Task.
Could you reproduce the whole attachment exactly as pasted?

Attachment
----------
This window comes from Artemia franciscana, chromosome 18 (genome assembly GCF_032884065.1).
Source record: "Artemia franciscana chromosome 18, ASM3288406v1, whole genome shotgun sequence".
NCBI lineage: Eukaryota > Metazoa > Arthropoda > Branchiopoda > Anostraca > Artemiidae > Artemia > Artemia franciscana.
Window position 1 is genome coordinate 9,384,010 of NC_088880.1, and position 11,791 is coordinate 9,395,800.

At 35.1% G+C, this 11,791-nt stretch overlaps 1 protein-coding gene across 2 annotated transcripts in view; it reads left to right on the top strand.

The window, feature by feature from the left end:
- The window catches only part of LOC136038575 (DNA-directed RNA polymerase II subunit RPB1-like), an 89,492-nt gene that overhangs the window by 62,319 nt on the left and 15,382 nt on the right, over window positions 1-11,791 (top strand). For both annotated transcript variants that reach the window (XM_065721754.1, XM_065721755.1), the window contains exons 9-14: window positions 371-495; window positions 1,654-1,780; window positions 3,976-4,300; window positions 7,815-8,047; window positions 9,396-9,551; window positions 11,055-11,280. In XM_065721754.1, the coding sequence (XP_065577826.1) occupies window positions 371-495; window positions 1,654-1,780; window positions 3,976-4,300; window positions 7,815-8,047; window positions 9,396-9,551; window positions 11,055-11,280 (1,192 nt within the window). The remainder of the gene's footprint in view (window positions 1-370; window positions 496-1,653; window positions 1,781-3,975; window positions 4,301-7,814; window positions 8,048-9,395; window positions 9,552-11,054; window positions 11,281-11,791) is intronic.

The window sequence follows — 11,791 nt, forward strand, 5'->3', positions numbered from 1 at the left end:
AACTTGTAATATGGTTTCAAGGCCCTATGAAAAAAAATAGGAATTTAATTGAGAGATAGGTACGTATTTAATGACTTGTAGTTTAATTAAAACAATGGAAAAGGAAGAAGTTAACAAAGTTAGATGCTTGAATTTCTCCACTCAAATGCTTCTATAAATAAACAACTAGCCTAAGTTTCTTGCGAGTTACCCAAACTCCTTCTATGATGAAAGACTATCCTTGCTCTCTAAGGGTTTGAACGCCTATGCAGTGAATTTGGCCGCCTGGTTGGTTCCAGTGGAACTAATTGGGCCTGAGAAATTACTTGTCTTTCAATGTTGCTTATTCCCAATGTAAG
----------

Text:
This window comes from Artemia franciscana, chromosome 18 (genome assembly GCF_032884065.1).
Source record: "Artemia franciscana chromosome 18, ASM3288406v1, whole genome shotgun sequence".
NCBI lineage: Eukaryota > Metazoa > Arthropoda > Branchiopoda > Anostraca > Artemiidae > Artemia > Artemia franciscana.
Window position 1 is genome coordinate 9,384,010 of NC_088880.1, and position 11,791 is coordinate 9,395,800.

At 35.1% G+C, this 11,791-nt stretch overlaps 1 protein-coding gene across 2 annotated transcripts in view; it reads left to right on the top strand.

The window, feature by feature from the left end:
- The window catches only part of LOC136038575 (DNA-directed RNA polymerase II subunit RPB1-like), an 89,492-nt gene that overhangs the window by 62,319 nt on the left and 15,382 nt on the right, over window positions 1-11,791 (top strand). For both annotated transcript variants that reach the window (XM_065721754.1, XM_065721755.1), the window contains exons 9-14: window positions 371-495; window positions 1,654-1,780; window positions 3,976-4,300; window positions 7,815-8,047; window positions 9,396-9,551; window positions 11,055-11,280. In XM_065721754.1, the coding sequence (XP_065577826.1) occupies window positions 371-495; window positions 1,654-1,780; window positions 3,976-4,300; window positions 7,815-8,047; window positions 9,396-9,551; window positions 11,055-11,280 (1,192 nt within the window). The remainder of the gene's footprint in view (window positions 1-370; window positions 496-1,653; window positions 1,781-3,975; window positions 4,301-7,814; window positions 8,048-9,395; window positions 9,552-11,054; window positions 11,281-11,791) is intronic.

The window sequence follows — 11,791 nt, forward strand, 5'->3', positions numbered from 1 at the left end:
AACTTGTAATATGGTTTCAAGGCCCTATGAAAAAAAATAGGAATTTAATTGAGAGATAGGTACGTATTTAATGACTTGTAGTTTAATTAAAACAATGGAAAAGGAAGAAGTTAACAAAGTTAGATGCTTGAATTTCTCCACTCAAATGCTTCTATAAATAAACAACTAGCCTAAGTTTCTTGCGAGTTACCCAAACTCCTTCTATGATGAAAGACTATCCTTGCTCTCTAAGGGTTTGAACGCCTATGCAGTGAATTTGGCCGCCTGGTTGGTTCCAGTGGAACTAATTGGGCCTGAGAAATTACTTGTCTTTCAATGTTGCTTATTCCCAATGTAAG